By Eric Garneau
Even the Ivory Tower Needs a Cash Flow
To many professors, a disconnect exists between the upper echelons of academia and the job market. Can the work of research and publication done by tenured academics be commoditized? Can we assign it a market value the way we do with more blue-collar output?
To many of us, the answer's probably an obvious 'yes.' After all, professors do get paid based on the work they do. But given the dissatisfaction of some graduate students who turn to those professors for career advice, many seem to want to resist thinking of themselves as workers in a job market, preferring to couch themselves comfortably in the ivory tower of academia. When graduate students can't secure any real help to get them a return on their investment, though, their professors' distant self-image becomes a serious problem.
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As a result, at least one former professor has taken matters into her own hands. Enter Karen Kelsky. In 2011 she branched off her own academic advising career at the University of Oregon to start an independent Ph.D. consulting firm called 'The Professor Is In.' Her job is to give Ph.D. candidates real, practical advice they can use to secure a tenure track position at a prestigious institution - or, failing that, find a job outside academia to make their investment worth it. Of course, Dr. Kelsky charges for her services.
Think about that. That means that Ph.D. candidates already paying massive amounts of money for their degree are willing to pay even more to get practical advice from someone looking at academic jobs as just that - a market of employment to be cracked like any other. In a recent editorial for The Chronicle of Higher Education, Dr. Kelsky notes that she takes pride in her no-nonsense approach to guiding Ph.D. students to suitable careers focused less on dissertations than on successful grants, large amounts of publications, impressive industry connections and a deep curriculum vitae.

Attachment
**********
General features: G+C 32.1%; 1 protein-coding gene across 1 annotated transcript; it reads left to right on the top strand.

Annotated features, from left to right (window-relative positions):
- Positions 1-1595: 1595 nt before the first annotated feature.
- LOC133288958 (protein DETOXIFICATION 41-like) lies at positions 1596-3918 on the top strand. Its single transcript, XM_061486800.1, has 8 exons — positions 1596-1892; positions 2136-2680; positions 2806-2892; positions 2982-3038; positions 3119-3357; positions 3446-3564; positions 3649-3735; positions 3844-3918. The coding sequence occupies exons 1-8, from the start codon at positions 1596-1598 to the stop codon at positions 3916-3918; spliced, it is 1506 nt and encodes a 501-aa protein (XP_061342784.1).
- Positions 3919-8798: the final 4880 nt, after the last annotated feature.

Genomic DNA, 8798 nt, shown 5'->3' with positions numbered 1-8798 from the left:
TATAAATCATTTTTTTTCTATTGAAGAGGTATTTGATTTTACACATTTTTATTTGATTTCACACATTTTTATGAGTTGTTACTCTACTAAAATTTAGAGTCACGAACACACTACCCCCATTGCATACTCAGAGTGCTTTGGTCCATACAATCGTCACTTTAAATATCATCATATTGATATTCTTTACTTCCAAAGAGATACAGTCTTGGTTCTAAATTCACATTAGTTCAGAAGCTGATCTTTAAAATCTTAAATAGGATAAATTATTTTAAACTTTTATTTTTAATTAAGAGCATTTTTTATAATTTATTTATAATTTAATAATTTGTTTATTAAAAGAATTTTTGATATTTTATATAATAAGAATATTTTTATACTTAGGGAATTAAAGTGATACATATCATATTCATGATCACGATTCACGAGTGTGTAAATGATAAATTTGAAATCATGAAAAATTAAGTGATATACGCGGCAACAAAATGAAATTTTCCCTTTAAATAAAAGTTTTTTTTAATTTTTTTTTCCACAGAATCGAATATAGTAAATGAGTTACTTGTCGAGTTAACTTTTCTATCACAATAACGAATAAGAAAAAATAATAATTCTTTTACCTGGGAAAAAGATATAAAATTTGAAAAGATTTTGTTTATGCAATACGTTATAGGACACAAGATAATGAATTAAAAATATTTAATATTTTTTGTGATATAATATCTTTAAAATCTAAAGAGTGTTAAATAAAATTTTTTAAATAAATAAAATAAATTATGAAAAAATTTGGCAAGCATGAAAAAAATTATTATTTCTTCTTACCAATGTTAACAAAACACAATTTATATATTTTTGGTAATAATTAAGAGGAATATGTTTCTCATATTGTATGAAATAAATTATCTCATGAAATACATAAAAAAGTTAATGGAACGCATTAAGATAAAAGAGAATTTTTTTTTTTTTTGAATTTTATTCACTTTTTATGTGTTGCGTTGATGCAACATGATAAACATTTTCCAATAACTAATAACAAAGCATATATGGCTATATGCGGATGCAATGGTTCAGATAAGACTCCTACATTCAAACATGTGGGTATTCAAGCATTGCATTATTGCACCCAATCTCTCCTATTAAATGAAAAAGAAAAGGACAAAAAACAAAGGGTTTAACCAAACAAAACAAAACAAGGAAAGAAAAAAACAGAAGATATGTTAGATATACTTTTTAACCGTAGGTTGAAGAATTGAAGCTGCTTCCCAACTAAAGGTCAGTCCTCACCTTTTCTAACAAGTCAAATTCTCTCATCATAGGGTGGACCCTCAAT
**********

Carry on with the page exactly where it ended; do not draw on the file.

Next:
So, much like any consulting professional, Dr. Kelsky charges her clients hourly rates for her expertise. Want help writing a large grant proposal? That'll be $65 per hour. Need one of your publications edited? Write that check to the tune of $90 hourly. Dr. Kelsky even offers something called 'Intensive Job Interview Boot Camp' for $85 per hour, and you can score an initial 20-minute consultation for just $20. Dr. Kelsky makes no guarantees of success, but states in The Chronicle 'I am not infallible…. I'm available and you're not…. I don't sugarcoat the truth and you do.'
Where Does This Leave Academia?
And how do tenured professors themselves feel about all this? Unfortunately, Dr. Kelsky's website doesn't include a space for feedback from academics she's angered, but in The Chronicle she quotes some particularly galling examples of things her clients have been told that seem to validate her service. To some faculty advisors, jobs are 'not my problem.' Others say 'the Ph.D. is not professional training.' Still others believe 'jobs come up all the time!' With that kind of out-of-touch apathy, it's no wonder Dr. Kelsky has found a willing customer base.
Yet perhaps we shouldn't dismiss these professors' viewpoints so quickly. Do we want to consider academia in purely financial terms? Is the only value of a Ph.D. the money it brings in once it's been earned? After all, there's a real argument to be made that, for undergraduates, a balanced, non-career-oriented liberal arts education is really the best use of their time in college, at least for a good number of students. Can the same be said about Ph.D. candidates, or have they passed the point of needing balance and now require something with concrete, verifiable results? As long as the debate goes on, professors will continue to upset their career-minded charges, and Dr. Kelsky will continue to make money. That's probably okay with her.
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